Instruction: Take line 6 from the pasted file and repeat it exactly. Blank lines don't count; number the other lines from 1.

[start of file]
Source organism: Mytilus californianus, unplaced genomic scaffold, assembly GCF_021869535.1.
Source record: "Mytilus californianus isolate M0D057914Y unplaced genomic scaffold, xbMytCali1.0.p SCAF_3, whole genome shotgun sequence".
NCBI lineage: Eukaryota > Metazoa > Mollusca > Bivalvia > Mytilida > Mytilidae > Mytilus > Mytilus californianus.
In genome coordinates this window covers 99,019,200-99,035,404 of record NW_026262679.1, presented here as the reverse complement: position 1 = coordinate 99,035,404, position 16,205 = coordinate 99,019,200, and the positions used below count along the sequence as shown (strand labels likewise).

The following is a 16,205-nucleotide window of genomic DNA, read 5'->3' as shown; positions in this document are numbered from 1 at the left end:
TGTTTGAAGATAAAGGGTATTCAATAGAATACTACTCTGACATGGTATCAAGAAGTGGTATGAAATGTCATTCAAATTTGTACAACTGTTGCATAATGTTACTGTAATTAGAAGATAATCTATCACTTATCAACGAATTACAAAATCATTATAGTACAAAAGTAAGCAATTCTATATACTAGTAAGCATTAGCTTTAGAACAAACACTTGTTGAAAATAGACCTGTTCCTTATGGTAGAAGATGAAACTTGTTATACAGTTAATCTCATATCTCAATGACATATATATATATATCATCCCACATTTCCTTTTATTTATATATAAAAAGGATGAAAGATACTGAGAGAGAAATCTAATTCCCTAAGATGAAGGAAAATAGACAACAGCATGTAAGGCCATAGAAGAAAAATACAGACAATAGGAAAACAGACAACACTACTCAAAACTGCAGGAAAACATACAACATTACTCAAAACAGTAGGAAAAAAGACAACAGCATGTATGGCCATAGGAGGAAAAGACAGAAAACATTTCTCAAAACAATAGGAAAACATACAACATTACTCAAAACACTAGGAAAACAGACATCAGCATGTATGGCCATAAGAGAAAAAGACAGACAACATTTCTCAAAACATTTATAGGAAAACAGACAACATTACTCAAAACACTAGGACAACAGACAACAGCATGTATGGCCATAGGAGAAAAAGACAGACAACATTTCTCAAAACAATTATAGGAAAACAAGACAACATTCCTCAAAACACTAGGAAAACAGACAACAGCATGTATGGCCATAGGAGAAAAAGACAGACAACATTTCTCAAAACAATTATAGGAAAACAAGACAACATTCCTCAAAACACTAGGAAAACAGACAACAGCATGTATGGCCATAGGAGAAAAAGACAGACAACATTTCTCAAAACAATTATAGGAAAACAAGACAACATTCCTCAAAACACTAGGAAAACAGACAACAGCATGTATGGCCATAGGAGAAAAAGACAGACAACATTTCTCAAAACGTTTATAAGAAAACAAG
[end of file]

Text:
TGTTTGAAGATAAAGGGTATTCAATAGAATACTACTCTGACATGGTATCAAGAAGTGGTATGAAATGTCATTCAAATTTGTACAACTGTTGCATAATGTTACTGTAATTAGAAGATAATCTATCACTTATCAACGAATTACAAAATCATTATAGTACAAAAGTAAGCAATTCTATATACTAGTAAGCATTAGCTTTAGAACAAACACTTGTTGAAAATAGACCTGTTCCTTATGGTAGAAGATGAAACTTGTTATACAGTTAATCTCATATCTCAATGACATATATATATATATCATCCCACATTTCCTTTTATTTATATATAAAAAGGATGAAAGATACTGAGAGAGAAATCTAATTCCCTAAGATGAAGGAAAATAGACAACAGCATGTAAGGCCATAGAAGAAAAATACAGACAATAGGAAAACAGACAACACTACTCAAAACTGCAGGAAAACATACAACATTACTCAAAACAGTAGGAAAAAAGACAACAGCATGTATGGCCATAGGAGGAAAAGACAGAAAACATTTCTCAAAACAATAGGAAAACATACAACATTACTCAAAACACTAGGAAAACAGACATCAGCATGTATGGCCATAAGAGAAAAAGACAGACAACATTTCTCAAAACATTTATAGGAAAACAGACAACATTACTCAAAACACTAGGACAACAGACAACAGCATGTATGGCCATAGGAGAAAAAGACAGACAACATTTCTCAAAACAATTATAGGAAAACAAGACAACATTCCTCAAAACACTAGGAAAACAGACAACAGCATGTATGGCCATAGGAGAAAAAGACAGACAACATTTCTCAAAACAATTATAGGAAAACAAGACAACATTCCTCAAAACACTAGGAAAACAGACAACAGCATGTATGGCCATAGGAGAAAAAGACAGACAACATTTCTCAAAACAATTATAGGAAAACAAGACAACATTCCTCAAAACACTAGGAAAACAGACAACAGCATGTATGGCCATAGGAGAAAAAGACAGACAACATTTCTCAAAACGTTTATAAGAAAACAAG